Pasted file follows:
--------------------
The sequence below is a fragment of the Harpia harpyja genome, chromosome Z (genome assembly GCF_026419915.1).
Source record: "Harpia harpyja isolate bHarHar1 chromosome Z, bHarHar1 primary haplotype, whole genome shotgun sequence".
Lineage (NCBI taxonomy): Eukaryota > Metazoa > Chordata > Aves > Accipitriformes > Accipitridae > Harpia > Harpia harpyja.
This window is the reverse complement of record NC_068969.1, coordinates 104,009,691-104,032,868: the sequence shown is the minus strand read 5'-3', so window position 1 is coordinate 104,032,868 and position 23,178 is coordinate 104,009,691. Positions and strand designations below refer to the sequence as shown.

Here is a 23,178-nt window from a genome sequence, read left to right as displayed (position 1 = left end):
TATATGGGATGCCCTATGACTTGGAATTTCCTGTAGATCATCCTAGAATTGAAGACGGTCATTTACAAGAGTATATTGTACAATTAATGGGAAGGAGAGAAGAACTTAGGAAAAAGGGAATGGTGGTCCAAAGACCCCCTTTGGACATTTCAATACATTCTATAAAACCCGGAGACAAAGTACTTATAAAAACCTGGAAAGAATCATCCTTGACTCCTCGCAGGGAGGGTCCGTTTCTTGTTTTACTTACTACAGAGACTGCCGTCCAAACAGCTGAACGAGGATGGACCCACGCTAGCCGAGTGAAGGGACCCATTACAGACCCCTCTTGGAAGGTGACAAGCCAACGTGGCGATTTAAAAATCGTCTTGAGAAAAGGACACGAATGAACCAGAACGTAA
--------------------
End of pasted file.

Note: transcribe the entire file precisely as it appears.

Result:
The sequence below is a fragment of the Harpia harpyja genome, chromosome Z (genome assembly GCF_026419915.1).
Source record: "Harpia harpyja isolate bHarHar1 chromosome Z, bHarHar1 primary haplotype, whole genome shotgun sequence".
Lineage (NCBI taxonomy): Eukaryota > Metazoa > Chordata > Aves > Accipitriformes > Accipitridae > Harpia > Harpia harpyja.
This window is the reverse complement of record NC_068969.1, coordinates 104,009,691-104,032,868: the sequence shown is the minus strand read 5'-3', so window position 1 is coordinate 104,032,868 and position 23,178 is coordinate 104,009,691. Positions and strand designations below refer to the sequence as shown.

Here is a 23,178-nt window from a genome sequence, read left to right as displayed (position 1 = left end):
TATATGGGATGCCCTATGACTTGGAATTTCCTGTAGATCATCCTAGAATTGAAGACGGTCATTTACAAGAGTATATTGTACAATTAATGGGAAGGAGAGAAGAACTTAGGAAAAAGGGAATGGTGGTCCAAAGACCCCCTTTGGACATTTCAATACATTCTATAAAACCCGGAGACAAAGTACTTATAAAAACCTGGAAAGAATCATCCTTGACTCCTCGCAGGGAGGGTCCGTTTCTTGTTTTACTTACTACAGAGACTGCCGTCCAAACAGCTGAACGAGGATGGACCCACGCTAGCCGAGTGAAGGGACCCATTACAGACCCCTCTTGGAAGGTGACAAGCCAACGTGGCGATTTAAAAATCGTCTTGAGAAAAGGACACGAATGAACCAGAACGTAA